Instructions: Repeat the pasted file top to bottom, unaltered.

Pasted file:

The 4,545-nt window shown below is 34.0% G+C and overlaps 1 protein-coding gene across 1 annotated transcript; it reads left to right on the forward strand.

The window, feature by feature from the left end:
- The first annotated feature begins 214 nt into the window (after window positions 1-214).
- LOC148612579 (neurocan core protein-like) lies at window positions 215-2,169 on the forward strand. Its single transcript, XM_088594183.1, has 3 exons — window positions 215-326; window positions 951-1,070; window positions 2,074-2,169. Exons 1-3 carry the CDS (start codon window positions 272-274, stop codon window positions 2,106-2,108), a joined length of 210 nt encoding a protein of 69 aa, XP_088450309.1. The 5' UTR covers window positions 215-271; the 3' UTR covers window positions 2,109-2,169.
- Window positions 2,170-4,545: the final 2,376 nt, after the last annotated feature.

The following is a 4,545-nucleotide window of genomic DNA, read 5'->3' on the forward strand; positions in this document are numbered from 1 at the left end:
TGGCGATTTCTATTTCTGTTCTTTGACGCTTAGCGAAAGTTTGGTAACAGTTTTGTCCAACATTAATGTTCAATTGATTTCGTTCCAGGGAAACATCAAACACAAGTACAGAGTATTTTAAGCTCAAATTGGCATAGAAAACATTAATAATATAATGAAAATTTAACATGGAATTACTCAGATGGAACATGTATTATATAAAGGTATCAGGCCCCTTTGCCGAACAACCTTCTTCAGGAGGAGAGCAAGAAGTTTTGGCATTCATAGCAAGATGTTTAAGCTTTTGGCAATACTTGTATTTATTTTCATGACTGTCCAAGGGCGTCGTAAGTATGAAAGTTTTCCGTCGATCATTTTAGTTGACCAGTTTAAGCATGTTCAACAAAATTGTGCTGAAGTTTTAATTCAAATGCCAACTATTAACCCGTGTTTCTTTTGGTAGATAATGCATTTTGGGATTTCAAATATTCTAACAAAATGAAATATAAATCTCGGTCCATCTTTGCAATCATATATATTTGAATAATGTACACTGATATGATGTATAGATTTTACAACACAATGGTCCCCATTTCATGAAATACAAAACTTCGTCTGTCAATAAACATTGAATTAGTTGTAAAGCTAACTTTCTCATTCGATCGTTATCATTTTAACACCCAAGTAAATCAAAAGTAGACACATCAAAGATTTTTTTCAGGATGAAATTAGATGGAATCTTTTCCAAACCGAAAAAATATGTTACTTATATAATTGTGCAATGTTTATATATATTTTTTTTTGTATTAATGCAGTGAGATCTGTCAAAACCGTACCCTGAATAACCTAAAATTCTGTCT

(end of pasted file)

The 4,545-nt window shown below is 34.0% G+C and overlaps 1 protein-coding gene across 1 annotated transcript; it reads left to right on the forward strand.

The window, feature by feature from the left end:
- The first annotated feature begins 214 nt into the window (after window positions 1-214).
- LOC148612579 (neurocan core protein-like) lies at window positions 215-2,169 on the forward strand. Its single transcript, XM_088594183.1, has 3 exons — window positions 215-326; window positions 951-1,070; window positions 2,074-2,169. Exons 1-3 carry the CDS (start codon window positions 272-274, stop codon window positions 2,106-2,108), a joined length of 210 nt encoding a protein of 69 aa, XP_088450309.1. The 5' UTR covers window positions 215-271; the 3' UTR covers window positions 2,109-2,169.
- Window positions 2,170-4,545: the final 2,376 nt, after the last annotated feature.

The following is a 4,545-nucleotide window of genomic DNA, read 5'->3' on the forward strand; positions in this document are numbered from 1 at the left end:
TGGCGATTTCTATTTCTGTTCTTTGACGCTTAGCGAAAGTTTGGTAACAGTTTTGTCCAACATTAATGTTCAATTGATTTCGTTCCAGGGAAACATCAAACACAAGTACAGAGTATTTTAAGCTCAAATTGGCATAGAAAACATTAATAATATAATGAAAATTTAACATGGAATTACTCAGATGGAACATGTATTATATAAAGGTATCAGGCCCCTTTGCCGAACAACCTTCTTCAGGAGGAGAGCAAGAAGTTTTGGCATTCATAGCAAGATGTTTAAGCTTTTGGCAATACTTGTATTTATTTTCATGACTGTCCAAGGGCGTCGTAAGTATGAAAGTTTTCCGTCGATCATTTTAGTTGACCAGTTTAAGCATGTTCAACAAAATTGTGCTGAAGTTTTAATTCAAATGCCAACTATTAACCCGTGTTTCTTTTGGTAGATAATGCATTTTGGGATTTCAAATATTCTAACAAAATGAAATATAAATCTCGGTCCATCTTTGCAATCATATATATTTGAATAATGTACACTGATATGATGTATAGATTTTACAACACAATGGTCCCCATTTCATGAAATACAAAACTTCGTCTGTCAATAAACATTGAATTAGTTGTAAAGCTAACTTTCTCATTCGATCGTTATCATTTTAACACCCAAGTAAATCAAAAGTAGACACATCAAAGATTTTTTTCAGGATGAAATTAGATGGAATCTTTTCCAAACCGAAAAAATATGTTACTTATATAATTGTGCAATGTTTATATATATTTTTTTTTGTATTAATGCAGTGAGATCTGTCAAAACCGTACCCTGAATAACCTAAAATTCTGTCT